According to the Austrian school, big government intervention was directly responsible for turning a serious recession that would have lasted a couple of years into a major global depression that dragged on and on until World War II. You can even make a case that the Great Depression was directly responsible for World War II, since economic conditions in Germany and Europe provided the environment in which Hitler could rise to power.

And there is something else about the Rothbard’s analysis that is particularly important for us to consider now, as the House considers passing one of the biggest and quickest pieces of big government intervention in the private sector ever conceived. Quoting again from the Wikipedia article on the Great Depression:

“Rothbard criticizes Milton Friedman’s assertion that the central bank failed to inflate the supply of money. Rothbard asserts that the Federal Reserve bought $1.1 billion of government securities from February to July 1932, raising its total holding to $1.8 billion. Total bank reserves rose by only $212 million, but Rothbard argues that this was because the American populace lost faith in the banking system and began hoarding more cash, a factor quite beyond the control of the Central Bank. The potential for a run on the banks caused local bankers to be more conservative in lending out their reserves, and this, Rothbard argues, was the cause of the Federal Reserve’s inability to inflate.”

Anyone looking for an answer to why the stock market didn’t crash disastrously on Monday, then recovered somewhat on Tuesday and stayed basically unchanged on Wednesday, then fell about 350 points the day after the Senate passed their bloated version of the Bailout should look at the approval numbers of Congress. I would be willing to bet that the Stock Market will fall more if this Bailout passes than it has already fallen over the past few days. Do you seriously think that the American public is going to make decisions on what they do with their money based on faith in the ability of Congress to fix anything?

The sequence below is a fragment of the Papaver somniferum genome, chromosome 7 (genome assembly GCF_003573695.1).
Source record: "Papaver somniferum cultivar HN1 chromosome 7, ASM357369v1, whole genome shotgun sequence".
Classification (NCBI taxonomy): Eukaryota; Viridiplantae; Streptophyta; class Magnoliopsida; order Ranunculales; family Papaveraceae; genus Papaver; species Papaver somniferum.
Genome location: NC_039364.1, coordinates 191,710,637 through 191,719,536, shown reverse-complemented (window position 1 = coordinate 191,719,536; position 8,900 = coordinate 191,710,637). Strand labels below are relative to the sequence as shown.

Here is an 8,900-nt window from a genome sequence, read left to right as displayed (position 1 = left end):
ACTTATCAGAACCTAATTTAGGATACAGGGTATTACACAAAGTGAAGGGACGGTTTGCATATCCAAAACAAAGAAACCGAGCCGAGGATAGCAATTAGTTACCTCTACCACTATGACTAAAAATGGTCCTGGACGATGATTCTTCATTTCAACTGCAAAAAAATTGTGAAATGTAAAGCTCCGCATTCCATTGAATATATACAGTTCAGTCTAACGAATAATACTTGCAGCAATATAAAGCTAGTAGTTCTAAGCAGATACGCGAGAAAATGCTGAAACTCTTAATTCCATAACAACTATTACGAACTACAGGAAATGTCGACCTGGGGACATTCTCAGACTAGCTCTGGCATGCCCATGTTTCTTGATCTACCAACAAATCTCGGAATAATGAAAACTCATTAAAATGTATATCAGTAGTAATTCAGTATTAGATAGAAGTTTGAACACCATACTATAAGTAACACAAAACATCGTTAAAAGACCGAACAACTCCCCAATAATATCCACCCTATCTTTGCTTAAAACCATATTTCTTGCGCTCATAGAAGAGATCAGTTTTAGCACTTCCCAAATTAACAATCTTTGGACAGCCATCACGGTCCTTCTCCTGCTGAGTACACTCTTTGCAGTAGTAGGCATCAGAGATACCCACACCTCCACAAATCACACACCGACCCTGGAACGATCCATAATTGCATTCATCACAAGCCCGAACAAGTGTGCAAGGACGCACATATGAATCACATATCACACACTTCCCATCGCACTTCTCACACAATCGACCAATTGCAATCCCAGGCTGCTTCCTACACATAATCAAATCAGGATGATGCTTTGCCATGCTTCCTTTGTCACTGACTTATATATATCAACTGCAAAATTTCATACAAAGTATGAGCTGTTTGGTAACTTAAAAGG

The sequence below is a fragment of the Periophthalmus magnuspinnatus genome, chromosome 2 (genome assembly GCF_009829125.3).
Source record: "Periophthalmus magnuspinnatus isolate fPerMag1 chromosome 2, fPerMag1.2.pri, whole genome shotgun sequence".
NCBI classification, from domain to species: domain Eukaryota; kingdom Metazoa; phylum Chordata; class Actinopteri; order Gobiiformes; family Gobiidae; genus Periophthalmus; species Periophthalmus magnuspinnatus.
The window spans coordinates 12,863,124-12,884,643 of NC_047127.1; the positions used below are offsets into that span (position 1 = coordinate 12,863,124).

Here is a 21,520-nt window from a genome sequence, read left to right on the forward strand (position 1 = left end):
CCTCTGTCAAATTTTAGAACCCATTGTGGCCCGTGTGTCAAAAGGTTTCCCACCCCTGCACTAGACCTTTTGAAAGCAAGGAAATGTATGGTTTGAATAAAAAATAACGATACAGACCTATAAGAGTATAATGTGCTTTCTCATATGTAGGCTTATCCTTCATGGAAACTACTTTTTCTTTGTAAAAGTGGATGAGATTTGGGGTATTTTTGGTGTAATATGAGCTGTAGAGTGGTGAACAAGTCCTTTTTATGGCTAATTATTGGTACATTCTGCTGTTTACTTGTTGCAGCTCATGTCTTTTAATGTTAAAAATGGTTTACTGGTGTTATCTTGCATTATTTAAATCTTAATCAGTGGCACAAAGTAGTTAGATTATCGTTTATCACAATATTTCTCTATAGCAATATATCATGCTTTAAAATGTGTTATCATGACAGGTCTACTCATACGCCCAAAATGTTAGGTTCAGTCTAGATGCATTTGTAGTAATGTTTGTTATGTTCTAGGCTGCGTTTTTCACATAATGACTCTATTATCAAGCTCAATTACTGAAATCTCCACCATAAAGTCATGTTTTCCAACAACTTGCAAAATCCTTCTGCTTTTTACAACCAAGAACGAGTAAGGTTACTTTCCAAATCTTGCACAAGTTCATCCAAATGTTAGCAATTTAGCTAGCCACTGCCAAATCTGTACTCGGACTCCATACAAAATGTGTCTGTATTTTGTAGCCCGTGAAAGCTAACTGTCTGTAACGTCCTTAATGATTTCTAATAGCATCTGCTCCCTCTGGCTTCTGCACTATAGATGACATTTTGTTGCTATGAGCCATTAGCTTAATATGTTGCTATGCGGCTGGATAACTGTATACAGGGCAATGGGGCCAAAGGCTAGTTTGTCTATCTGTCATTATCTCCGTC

And does anyone seriously believe that, if the Bailout goes through, credit is going to loosen up now much more than it did back in 1932? Haven’t we ensured through this mess that non-conservative bankers and institutions are not going to be around? And that lending policies are going to continue to tighten as bankers wait for another shoe to drop? And that after being frightened out of their wits most people are going to tighten their belts and not make major expenditures for a while since they don’t know when the next crisis will strike?

Use some common sense.

This massive infusion of tax dollars is not going to “restore confidence” because people have been hearing a constant drumbeat from the Democrats on how bad the economy is, how shaky things are, and how it is all the fault of Republicans and their buddies on Wall Street and in the Big Oil Companies. Now the Democrats are leading the charge in a bail-out of Wall Street and the banks–and yes, I know that this isn’t about that, it is about credit for small businesses and car loans and student loans and home loans, but the volume of negative phone calls and emails Reps and Senators keep receiving should demonstrate that it is Wall Street and “Big Business” that is still taking the hit here.

And Republicans of course. Republicans always take the hit.

Thanks to the Democrats.

And who loses if the Bailout fails, as I am certain it will fail? Well, obviously, the average American loses. And Republicans will lose, quite obviously, for they will take the blame for failure no matter what happens. The Democrats are too good at spinning the blame game, and the press is too good at making sure the Democrat perspective is the only one that gets heard.

But the country is going to lose and lose big if something is not done to stop what comes next. The Democrats have already positioned themselves for what comes next in ways that nobody on the other side of the aisle are thinking about as we slouch towards Bethlehem this election year.

Again, quoting from Rothbard: “Franklin D. Roosevelt, elected in 1932, primarily blamed the excesses of big business for causing an unstable bubble-like economy. Democrats believed the problem was that business had too much power, and the New Deal was intended as a remedy, by empowering labor unions and farmers and by raising taxes on corporate profits. Regulation of the economy was a favorite remedy. Some New Deal regulation (the NRA and AAA) was declared unconstitutional by the U.S. Supreme Court. Most New Deal regulations were abolished or scaled back in the 1970s and 1980s in a bipartisan wave of deregulation. However the Securities and Exchange Commission, Federal Reserve, and Social Security won widespread support.”